REVIEW: Once on This Island - 2018 Broadway Cast

Recording CoverCan a cast recording be "too perfect?" That's the question I kept asking myself as I listened to the new Broadway cast recording of the 1990 Stephen Flaherty and Lynn Ahrens musical Once on this Island, now receiving its first-ever Broadway revival. The answer is an unfortunate "yes." Before I explain how I get to this unusual pronouncement, some context is in order. This might be the third cast album of Once on this Island, but there was really a need for a new recording of this score. Both the original Broadway cast album and the London cast album, while full of musical vitality and energy, are marred by some pitchy performances (the London album in particular), so much so that at least for this reviewer, despite the wonderful breakout performance of La Chanze on the original cast album, I always found a number of tracks on both recordings to be uncomfortably unlistenable.

Which brings us to the new Broadway cast recording. Produced by Broadway Records (it’s their 100th release-congrats!) and featuring a first-rate cast, led by newcomer Hailey Kilgore, the new album is technically flawless. Not a single pitchy performance in sight and full of warmth and musicality. So why then my hesitation in wholeheartedly recommending this recording? What the album has in spades: smoothness, clarity, and polish, it sadly lacks in excitement and personality. It’s unclear as to whether the performers were asked to tamp down their performances or if the album is simply mixed in a way by Elliot Scheiner that put the vocals on the same level as every drum or xylophone, but the result is an album that is "pleasant" and "nice," when it should be electrifying and musically transcendent. Because in the theater, that’s exactly what these performances are: exhilarating and rafter-raising. On stage, Hailey Kilgore is a strong, passionate Ti Moune, but her performance here doesn’t hold a candle to that of La Chanze. But again, maybe that’s not her fault.

The stars of this album are not the actors, but all the island noises and percussive instruments that pervade the show. The new orchestrations of this production are indeed gorgeous as arranged by the show’s original orchestrator Michael Starobin along with AnnMarie Milazzo. As critic Daniel Gordon writes in the handsomely designed liner notes, the orchestrators have added "‘found’ instruments to the real ones . . . the actors themselves play ‘trashstruments’ made from flexible plastic pipes, old bottles, and more." The result is indeed transporting, and at times I often felt I was sitting in a Calypso bar somewhere in the Caribbean while listening to the album. Also pronounced are the wonderful vocal arrangements by composer Stephen Flaherty and AnnMarie Milazzo. Every "ooh" and "aah" is crisp and clean, every vocal harmony, perfection. And somewhere, amidst all the vocal backup and the island sounds and the five-piece band are the performers, who feel less like the stars of the show, but just one more vocal color in a wide rich soundscape. To borrow the words of a friend who listened to the album, it feels "like they sacrificed overall blend for making sure you can hear each and every melodica and tin can."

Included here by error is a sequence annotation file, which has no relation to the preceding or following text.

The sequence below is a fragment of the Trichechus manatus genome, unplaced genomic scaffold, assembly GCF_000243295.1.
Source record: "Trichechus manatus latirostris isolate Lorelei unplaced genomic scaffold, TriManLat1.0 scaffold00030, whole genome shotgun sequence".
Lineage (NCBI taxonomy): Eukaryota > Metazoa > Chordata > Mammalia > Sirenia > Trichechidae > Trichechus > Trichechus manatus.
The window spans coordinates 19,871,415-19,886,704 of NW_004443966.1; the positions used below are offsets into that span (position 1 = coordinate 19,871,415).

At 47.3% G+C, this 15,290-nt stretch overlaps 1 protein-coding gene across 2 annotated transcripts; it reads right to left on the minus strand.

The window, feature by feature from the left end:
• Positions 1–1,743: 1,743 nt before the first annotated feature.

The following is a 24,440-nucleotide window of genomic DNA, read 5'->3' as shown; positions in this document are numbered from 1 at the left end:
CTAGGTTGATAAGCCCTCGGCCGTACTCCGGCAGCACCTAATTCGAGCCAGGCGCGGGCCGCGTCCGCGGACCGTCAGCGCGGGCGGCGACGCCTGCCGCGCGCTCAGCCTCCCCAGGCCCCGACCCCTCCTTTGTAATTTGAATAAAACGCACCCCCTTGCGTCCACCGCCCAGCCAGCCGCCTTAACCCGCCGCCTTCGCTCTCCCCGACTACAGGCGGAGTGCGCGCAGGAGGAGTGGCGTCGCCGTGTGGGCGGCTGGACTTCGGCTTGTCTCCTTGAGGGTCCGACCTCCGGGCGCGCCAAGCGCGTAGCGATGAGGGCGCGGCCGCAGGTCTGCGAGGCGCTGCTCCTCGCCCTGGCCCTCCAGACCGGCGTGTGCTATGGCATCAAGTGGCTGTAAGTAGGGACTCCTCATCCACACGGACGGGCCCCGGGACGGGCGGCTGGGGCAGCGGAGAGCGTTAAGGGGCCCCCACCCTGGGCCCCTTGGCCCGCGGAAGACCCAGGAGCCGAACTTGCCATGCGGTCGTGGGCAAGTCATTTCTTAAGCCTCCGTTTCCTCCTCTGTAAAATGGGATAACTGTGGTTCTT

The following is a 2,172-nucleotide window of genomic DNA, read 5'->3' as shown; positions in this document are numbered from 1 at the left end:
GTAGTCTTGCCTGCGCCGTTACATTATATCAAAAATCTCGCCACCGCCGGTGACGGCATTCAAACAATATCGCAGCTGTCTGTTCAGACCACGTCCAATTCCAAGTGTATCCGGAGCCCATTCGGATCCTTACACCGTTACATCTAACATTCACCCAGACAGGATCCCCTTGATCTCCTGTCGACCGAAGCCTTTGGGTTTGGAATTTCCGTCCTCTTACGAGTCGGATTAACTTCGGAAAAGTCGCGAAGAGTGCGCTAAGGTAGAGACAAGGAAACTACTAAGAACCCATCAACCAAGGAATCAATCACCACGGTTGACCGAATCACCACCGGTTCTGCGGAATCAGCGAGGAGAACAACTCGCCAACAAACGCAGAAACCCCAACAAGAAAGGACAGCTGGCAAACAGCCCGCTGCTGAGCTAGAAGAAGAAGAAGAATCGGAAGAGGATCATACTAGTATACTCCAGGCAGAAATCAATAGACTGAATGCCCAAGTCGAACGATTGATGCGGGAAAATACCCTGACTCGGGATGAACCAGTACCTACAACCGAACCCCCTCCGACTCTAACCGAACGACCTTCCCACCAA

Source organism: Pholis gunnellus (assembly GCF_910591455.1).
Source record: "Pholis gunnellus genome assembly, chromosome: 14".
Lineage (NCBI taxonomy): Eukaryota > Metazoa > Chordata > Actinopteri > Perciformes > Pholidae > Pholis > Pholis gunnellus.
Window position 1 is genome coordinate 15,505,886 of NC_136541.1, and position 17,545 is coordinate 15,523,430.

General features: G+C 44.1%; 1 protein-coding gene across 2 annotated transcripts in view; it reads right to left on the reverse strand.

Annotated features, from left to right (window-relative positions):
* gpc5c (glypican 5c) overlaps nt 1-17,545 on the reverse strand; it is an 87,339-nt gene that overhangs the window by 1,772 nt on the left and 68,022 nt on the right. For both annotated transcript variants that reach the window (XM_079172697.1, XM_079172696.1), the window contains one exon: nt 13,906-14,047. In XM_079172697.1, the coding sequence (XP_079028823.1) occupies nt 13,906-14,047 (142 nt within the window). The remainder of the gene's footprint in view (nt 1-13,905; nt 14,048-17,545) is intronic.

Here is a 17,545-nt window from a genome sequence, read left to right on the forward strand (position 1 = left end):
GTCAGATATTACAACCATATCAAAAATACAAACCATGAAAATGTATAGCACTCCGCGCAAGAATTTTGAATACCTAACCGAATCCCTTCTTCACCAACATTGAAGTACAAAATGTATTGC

This is not to say that there aren’t some noteworthy performances captured here. The closest thing to a showstopper falls to Alex Newell as the goddess Asaka who goes into all-out belt mode on "Mama Will Provide." On the flip side of things, fresh-faced actor Isaac Powell as Ti Moune’s love interest Daniel, offers a tender and moving take on the song "Some Girls." Everyone else... is just sort of there.

So where does that leave this album? It’s nice to have such a polished recording of the show, but if you really want to capture the true excitement of this production’s score and performances, you’re going to have to go to the theater for that.


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